The Last Mrs. Summers by Rhys Bowen

The Last Mrs. Summers by Rhys Bowen

Author:Rhys Bowen [Bowen, Rhys]
Language: eng
Format: epub
Publisher: Penguin Publishing Group
Published: 2020-08-03T16:00:00+00:00

Chapter 17



Oh gosh, something absolutely awful has happened and everyone thinks it’s poor Belinda. I’ve promised I’ll help her but I don’t know how. Who wanted to kill Tony? And harm Belinda too, because the scene was clearly set up to make her appear guilty. I do hope it is her uncle Francis because that would sew it all up so neatly, and, besides, I don’t think he’s a very nice person. I hope the inspector is not one of the bumbling sort.

I had crept into bed beside Belinda and we lay, side by side, staring at the ceiling, neither of us either willing or able to sleep until we heard a loud knocking at the front door. Then there were voices echoing up from the foyer.

“Powerful beastly night, ain’t it, sir?” came the constable’s voice. “Sorry to have called you out, but you’ll see for yourself.”

“This had better be good,” the new, sharper male voice was saying. “You know what people are like at these posh houses. They think it’s a tremendous joke to play pranks on poor stupid policemen like us. Are you sure they didn’t stage a murder just for their own amusement? If I hear a background of chuckles, you’re going to be in a lot of trouble, Hood.”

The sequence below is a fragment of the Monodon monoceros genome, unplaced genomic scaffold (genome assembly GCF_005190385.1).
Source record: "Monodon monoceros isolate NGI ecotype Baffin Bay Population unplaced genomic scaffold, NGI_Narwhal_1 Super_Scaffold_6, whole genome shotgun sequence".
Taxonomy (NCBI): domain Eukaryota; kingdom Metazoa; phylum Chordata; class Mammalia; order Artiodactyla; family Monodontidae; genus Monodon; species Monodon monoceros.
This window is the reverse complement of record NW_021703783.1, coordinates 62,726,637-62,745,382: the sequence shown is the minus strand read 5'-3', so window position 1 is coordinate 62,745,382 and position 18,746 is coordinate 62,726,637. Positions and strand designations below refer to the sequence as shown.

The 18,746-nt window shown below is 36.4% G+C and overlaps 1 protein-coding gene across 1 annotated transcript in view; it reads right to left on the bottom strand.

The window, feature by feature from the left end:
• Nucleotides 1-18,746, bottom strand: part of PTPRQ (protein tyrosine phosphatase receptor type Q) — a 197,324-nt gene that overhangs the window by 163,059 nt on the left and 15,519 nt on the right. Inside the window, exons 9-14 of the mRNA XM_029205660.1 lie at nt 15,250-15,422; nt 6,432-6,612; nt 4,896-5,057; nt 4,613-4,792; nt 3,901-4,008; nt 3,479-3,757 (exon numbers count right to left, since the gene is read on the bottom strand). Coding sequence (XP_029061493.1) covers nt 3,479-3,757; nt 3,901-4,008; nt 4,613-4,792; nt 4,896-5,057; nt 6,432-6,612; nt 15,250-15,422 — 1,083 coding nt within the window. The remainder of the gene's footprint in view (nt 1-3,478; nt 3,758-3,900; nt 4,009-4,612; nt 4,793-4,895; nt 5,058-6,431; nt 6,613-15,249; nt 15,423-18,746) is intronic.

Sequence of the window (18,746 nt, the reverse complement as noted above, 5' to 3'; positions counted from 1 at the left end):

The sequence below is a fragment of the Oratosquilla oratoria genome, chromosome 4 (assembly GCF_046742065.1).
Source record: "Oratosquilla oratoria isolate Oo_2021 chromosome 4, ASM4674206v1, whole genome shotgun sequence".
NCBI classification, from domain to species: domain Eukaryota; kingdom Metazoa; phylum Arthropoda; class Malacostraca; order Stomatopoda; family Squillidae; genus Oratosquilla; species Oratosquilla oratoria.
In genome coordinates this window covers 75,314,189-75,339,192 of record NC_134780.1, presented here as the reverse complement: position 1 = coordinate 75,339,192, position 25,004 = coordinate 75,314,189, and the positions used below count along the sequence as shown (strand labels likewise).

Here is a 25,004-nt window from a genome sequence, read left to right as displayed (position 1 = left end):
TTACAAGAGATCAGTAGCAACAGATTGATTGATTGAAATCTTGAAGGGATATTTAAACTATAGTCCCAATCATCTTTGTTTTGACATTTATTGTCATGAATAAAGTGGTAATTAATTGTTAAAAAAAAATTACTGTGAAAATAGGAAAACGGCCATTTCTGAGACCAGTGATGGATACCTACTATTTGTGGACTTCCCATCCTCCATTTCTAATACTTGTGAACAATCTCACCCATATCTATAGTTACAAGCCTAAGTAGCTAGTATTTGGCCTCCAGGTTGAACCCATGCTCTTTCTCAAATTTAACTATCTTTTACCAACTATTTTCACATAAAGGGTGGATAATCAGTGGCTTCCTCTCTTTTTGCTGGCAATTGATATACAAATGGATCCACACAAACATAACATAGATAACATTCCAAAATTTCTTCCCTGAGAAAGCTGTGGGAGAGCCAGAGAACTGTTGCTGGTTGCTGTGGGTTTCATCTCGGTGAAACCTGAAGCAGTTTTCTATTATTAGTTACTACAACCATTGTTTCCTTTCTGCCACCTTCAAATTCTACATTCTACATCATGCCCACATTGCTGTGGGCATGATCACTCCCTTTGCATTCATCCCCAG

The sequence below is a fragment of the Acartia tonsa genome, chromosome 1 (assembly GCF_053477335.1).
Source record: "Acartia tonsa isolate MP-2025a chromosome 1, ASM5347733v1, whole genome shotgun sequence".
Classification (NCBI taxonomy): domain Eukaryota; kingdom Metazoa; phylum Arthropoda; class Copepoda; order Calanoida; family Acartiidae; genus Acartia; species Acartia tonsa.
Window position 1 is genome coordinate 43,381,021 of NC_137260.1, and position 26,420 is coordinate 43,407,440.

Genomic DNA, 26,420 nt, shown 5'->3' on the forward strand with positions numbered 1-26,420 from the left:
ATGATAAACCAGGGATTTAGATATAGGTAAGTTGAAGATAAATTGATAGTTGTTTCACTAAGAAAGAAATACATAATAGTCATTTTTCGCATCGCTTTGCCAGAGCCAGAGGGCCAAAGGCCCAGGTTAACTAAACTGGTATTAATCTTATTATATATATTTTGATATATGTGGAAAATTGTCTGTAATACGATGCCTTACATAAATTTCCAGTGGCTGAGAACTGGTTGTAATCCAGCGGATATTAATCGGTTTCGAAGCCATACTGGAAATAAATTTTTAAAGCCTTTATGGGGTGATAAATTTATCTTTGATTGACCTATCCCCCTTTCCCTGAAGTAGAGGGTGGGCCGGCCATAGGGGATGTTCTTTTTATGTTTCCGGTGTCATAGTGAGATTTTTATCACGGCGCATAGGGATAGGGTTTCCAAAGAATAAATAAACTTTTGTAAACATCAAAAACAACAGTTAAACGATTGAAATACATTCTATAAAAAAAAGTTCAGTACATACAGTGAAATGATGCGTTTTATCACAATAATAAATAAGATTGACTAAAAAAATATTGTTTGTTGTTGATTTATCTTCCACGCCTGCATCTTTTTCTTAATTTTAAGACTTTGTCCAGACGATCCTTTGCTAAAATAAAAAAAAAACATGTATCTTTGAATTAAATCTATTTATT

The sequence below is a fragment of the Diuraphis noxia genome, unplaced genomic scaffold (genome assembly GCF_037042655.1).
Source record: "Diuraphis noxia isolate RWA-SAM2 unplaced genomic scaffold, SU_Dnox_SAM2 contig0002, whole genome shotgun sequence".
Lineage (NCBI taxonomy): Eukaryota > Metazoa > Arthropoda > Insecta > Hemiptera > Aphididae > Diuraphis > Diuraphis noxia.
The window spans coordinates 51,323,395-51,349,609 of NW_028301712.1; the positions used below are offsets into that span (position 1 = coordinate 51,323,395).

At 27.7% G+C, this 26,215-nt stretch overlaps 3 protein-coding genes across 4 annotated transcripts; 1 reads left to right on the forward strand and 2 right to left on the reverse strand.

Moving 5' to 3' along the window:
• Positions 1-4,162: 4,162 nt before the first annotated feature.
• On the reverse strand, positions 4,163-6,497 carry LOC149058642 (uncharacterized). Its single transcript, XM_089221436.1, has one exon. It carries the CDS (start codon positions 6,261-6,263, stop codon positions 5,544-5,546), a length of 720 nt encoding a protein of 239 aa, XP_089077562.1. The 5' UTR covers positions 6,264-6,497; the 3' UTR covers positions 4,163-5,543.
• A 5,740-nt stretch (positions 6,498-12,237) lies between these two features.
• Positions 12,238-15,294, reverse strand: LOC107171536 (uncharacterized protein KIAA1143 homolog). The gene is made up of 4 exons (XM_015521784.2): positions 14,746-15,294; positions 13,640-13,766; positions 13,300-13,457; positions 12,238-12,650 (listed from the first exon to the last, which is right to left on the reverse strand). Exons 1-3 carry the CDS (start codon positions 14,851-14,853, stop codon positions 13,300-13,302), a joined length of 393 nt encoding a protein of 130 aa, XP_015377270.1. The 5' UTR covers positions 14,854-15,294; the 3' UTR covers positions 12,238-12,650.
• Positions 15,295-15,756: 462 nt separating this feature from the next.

“Oh no, sir, I can assure you nobody here was doing any chuckling,” the constable’s voice replied. “And I think I know a dead body when I see one.”

“All right, lead on. Which room is it in?”

My curiosity got the better of me. I slipped out of bed and opened my door just enough to peek out. The newly arrived inspector was a much younger man but life had not been kind to him. Either that or he had spent the evening being rather too merry at the local pub. He had large bags under his eyes and he was scowling as if it was an effort to see. His sandy hair was already thinning on top. Not an encouraging sight.

“The next room on your right, sir,” Constable Hood said and started to push the door open for him.

“Don’t touch the door, man,” the inspector barked. “There might be valuable fingerprints on it.”

“I expect there will be if people have gone in and out over the last hundred years,” the constable said with a chuckle. The inspector was not amused.

At that moment Mrs. Mannering came rushing down the hallway toward the two men. I stepped back hastily into my room as she went past.

“Inspector Purdy. How good of you to come at this time of night,” she said. “I am Mrs. Mannering, the housekeeper. I’m afraid Mrs. Summers was so overwrought at the death of her husband that I gave her a sleeping powder. But I will be of assistance in any way I can.”

“I don’t need assistance, thank you, madam. But I hope you’ve made sure that any evidence has not been tampered with?”

“Oh yes. Indeed I did. Nobody has entered that room since the young woman was found holding the murder weapon.


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